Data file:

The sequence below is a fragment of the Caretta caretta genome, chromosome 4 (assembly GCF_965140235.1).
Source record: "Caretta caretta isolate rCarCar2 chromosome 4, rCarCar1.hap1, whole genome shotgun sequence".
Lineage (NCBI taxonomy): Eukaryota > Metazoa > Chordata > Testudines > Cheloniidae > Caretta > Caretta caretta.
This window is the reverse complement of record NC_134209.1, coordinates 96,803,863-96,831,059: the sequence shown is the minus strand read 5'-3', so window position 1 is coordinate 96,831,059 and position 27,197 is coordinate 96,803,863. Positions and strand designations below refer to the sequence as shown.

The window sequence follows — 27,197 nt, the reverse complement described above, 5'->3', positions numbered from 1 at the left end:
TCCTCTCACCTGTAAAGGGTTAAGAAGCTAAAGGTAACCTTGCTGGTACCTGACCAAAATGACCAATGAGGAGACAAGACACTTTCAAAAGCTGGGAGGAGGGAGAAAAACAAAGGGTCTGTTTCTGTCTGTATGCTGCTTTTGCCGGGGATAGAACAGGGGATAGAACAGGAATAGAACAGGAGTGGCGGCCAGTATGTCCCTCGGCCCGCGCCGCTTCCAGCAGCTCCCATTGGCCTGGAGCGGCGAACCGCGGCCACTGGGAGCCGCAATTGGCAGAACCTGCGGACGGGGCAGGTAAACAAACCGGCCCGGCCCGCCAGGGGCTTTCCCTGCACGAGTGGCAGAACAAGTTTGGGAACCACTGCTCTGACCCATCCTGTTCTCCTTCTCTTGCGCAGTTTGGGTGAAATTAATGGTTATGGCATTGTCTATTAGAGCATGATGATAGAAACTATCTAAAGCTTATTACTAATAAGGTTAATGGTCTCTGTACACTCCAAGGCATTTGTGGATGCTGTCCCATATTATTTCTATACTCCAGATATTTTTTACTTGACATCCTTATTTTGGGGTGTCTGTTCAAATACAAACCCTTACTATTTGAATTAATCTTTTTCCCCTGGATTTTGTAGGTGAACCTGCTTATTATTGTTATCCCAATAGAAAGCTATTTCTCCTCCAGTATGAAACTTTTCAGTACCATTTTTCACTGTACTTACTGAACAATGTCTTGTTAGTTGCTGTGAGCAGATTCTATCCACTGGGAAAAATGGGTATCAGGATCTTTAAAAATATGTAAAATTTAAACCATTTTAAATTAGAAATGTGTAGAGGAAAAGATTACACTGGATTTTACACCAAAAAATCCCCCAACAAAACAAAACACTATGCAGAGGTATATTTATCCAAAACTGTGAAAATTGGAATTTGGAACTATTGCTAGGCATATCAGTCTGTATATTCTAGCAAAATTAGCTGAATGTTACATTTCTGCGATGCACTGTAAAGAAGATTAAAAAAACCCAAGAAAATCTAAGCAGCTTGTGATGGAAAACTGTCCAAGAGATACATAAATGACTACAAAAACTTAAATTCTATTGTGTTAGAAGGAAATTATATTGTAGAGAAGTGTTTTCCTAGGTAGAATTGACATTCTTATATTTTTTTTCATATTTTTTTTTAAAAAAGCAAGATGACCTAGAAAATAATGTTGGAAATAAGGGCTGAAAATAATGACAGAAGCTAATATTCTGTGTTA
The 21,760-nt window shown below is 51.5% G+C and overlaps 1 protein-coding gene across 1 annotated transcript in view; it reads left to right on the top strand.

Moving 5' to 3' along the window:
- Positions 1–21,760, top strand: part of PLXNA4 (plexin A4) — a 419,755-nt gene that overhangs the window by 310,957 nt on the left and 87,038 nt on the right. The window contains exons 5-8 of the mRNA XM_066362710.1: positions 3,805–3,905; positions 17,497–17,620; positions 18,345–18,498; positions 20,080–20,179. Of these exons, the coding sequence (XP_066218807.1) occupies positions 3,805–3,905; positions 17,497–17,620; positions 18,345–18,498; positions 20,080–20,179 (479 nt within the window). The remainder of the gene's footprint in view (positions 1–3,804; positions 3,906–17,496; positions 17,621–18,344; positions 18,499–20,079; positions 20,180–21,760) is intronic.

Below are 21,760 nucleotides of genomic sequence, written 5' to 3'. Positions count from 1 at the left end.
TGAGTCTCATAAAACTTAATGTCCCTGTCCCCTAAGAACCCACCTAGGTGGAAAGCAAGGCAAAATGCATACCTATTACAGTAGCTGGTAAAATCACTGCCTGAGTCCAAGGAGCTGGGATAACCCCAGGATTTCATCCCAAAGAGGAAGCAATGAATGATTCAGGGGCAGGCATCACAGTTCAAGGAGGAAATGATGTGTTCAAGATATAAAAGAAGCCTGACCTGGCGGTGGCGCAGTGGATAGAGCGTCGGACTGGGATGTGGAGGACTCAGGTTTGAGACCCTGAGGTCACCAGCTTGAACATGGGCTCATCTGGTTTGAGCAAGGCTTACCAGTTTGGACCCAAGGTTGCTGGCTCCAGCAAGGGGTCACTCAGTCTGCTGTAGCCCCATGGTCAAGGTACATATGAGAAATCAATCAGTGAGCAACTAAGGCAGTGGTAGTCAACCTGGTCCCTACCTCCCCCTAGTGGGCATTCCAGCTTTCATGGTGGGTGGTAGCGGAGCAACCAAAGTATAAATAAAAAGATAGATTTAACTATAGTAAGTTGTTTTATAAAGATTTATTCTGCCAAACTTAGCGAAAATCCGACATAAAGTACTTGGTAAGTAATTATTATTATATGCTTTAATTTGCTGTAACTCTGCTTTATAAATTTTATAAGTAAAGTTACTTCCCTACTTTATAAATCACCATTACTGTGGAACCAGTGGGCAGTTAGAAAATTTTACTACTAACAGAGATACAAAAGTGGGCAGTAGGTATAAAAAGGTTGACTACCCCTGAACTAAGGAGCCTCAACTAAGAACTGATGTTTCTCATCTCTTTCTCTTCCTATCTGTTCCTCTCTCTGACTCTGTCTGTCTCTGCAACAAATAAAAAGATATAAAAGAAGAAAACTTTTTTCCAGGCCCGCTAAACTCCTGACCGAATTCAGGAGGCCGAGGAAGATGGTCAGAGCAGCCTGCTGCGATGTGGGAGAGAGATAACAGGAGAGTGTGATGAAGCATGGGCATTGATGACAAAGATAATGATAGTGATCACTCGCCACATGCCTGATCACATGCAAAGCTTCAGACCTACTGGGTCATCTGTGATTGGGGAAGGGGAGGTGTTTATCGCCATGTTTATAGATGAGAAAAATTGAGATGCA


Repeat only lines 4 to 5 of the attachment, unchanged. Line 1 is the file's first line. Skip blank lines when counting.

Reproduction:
This window is the reverse complement of record NC_134209.1, coordinates 96,803,863-96,831,059: the sequence shown is the minus strand read 5'-3', so window position 1 is coordinate 96,831,059 and position 27,197 is coordinate 96,803,863. Positions and strand designations below refer to the sequence as shown.

The window sequence follows — 27,197 nt, the reverse complement described above, 5'->3', positions numbered from 1 at the left end: